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NCJ Number: 104505 Find in a Library
Title: Gender and Injury in Spousal Assault
Journal: Sociological Focus  Volume:20
Author(s): M D Schwartz
Date Published: 1987
Page Count: 15
Type: Survey
Format: Article
Language: English
Country: United States of America
Annotation: Data from national crime victimization surveys for 1973-1982 show that women compose 94.1 percent of all spousal assault victims and that there is no significant difference in the seriousness of injuries suffered by male and female victims of spousal assaults.
Abstract: A study by Straus, Gelles, and Steinmetz (1980), which involved interviews with 2,143 American intact families, concluded that the number of blows and threats by wives against husbands exceeded the number by husbands against wives by about 20 percent. The study further reasoned that wives' intentions to do harm were as violent and frequent as husbands', but wives' inability to implement these intentions resulted in husbands experiencing less physical injury than wives. The National Crime Survey data used in the present study were derived from victimization interviews involving 59,000 housing units drawn nationwide from a stratified multistage cluster sample at 6-month intervals from 1973 through 1982. The data included all incidents reported by respondents to be a personal assault committed by a single offender who was a spouse or ex-spouse. Contrary to the study by Straus, Gelles, and Steinmetz, this study found that 95 percent of all spousal assaults involved female victims. Men were more likely than women to call the police if injured, and men and women were equally likely to be injured in spousal assaults. 8 tables, 6 footnotes, and 43 references.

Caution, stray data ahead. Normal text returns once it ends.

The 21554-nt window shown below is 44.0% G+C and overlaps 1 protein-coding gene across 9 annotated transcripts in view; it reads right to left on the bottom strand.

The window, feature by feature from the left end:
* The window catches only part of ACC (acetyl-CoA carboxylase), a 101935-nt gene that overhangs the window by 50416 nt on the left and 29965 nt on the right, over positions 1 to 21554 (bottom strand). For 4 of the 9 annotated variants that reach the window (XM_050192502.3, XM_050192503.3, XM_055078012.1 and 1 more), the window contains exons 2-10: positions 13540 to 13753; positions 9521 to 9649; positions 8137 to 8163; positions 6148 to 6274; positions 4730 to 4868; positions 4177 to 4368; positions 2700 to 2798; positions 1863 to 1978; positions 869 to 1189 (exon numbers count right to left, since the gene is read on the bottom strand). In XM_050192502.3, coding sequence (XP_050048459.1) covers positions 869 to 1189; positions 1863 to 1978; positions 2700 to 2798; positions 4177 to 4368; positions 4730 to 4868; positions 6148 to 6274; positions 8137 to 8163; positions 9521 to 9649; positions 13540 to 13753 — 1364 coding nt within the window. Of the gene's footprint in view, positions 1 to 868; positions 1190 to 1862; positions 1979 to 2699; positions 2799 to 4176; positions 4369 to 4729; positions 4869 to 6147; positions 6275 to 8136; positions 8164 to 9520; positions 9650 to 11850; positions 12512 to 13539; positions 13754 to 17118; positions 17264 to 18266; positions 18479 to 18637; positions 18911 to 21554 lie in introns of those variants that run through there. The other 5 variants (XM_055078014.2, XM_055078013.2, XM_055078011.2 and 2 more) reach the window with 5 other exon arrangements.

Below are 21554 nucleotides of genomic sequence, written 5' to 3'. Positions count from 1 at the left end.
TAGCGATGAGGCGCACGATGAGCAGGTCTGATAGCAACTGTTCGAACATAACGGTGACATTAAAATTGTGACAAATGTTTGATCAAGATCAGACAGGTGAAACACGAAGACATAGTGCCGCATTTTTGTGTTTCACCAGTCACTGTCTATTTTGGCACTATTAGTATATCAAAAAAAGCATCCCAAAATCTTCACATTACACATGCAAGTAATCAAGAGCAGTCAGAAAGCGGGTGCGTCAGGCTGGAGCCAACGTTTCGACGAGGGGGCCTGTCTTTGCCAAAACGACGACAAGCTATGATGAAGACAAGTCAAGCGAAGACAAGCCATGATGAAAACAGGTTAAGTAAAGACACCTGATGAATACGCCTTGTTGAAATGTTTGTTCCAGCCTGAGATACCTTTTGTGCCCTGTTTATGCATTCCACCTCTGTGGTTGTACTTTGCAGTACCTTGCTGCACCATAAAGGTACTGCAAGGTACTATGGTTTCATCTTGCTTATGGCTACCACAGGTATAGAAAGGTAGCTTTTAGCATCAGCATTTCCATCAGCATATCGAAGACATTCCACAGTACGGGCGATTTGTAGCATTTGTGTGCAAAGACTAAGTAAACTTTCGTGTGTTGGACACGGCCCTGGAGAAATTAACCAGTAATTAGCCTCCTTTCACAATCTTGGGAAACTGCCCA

Main Term(s): Domestic assault
Index Term(s): Victim profiles; Victimization surveys
Note: An earlier version of this paper was presented to the Academy of Criminal Justice Sciences, Orlando, FL, in March 1986.
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